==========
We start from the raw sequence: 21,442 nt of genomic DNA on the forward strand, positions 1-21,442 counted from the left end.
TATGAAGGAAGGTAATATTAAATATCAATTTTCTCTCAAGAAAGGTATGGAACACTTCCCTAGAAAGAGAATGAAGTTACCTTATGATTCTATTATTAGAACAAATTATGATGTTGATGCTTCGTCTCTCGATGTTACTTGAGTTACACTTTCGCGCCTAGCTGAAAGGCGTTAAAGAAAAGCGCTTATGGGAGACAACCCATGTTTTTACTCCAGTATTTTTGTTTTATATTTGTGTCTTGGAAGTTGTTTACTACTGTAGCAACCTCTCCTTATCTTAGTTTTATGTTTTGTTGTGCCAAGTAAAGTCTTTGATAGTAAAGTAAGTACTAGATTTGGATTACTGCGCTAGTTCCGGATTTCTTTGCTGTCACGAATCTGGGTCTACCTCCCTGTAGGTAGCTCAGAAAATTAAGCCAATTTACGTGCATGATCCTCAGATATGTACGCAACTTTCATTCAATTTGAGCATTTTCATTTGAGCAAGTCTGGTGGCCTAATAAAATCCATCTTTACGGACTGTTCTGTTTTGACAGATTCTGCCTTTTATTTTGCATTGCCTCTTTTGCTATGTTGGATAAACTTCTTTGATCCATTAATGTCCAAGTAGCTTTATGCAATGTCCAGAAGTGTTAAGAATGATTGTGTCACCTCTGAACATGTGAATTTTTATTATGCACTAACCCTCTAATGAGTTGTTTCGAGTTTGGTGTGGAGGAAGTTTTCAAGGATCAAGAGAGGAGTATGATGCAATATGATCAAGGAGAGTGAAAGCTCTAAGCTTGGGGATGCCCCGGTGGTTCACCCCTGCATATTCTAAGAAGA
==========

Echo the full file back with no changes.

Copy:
We start from the raw sequence: 21,442 nt of genomic DNA on the forward strand, positions 1-21,442 counted from the left end.
TATGAAGGAAGGTAATATTAAATATCAATTTTCTCTCAAGAAAGGTATGGAACACTTCCCTAGAAAGAGAATGAAGTTACCTTATGATTCTATTATTAGAACAAATTATGATGTTGATGCTTCGTCTCTCGATGTTACTTGAGTTACACTTTCGCGCCTAGCTGAAAGGCGTTAAAGAAAAGCGCTTATGGGAGACAACCCATGTTTTTACTCCAGTATTTTTGTTTTATATTTGTGTCTTGGAAGTTGTTTACTACTGTAGCAACCTCTCCTTATCTTAGTTTTATGTTTTGTTGTGCCAAGTAAAGTCTTTGATAGTAAAGTAAGTACTAGATTTGGATTACTGCGCTAGTTCCGGATTTCTTTGCTGTCACGAATCTGGGTCTACCTCCCTGTAGGTAGCTCAGAAAATTAAGCCAATTTACGTGCATGATCCTCAGATATGTACGCAACTTTCATTCAATTTGAGCATTTTCATTTGAGCAAGTCTGGTGGCCTAATAAAATCCATCTTTACGGACTGTTCTGTTTTGACAGATTCTGCCTTTTATTTTGCATTGCCTCTTTTGCTATGTTGGATAAACTTCTTTGATCCATTAATGTCCAAGTAGCTTTATGCAATGTCCAGAAGTGTTAAGAATGATTGTGTCACCTCTGAACATGTGAATTTTTATTATGCACTAACCCTCTAATGAGTTGTTTCGAGTTTGGTGTGGAGGAAGTTTTCAAGGATCAAGAGAGGAGTATGATGCAATATGATCAAGGAGAGTGAAAGCTCTAAGCTTGGGGATGCCCCGGTGGTTCACCCCTGCATATTCTAAGAAGA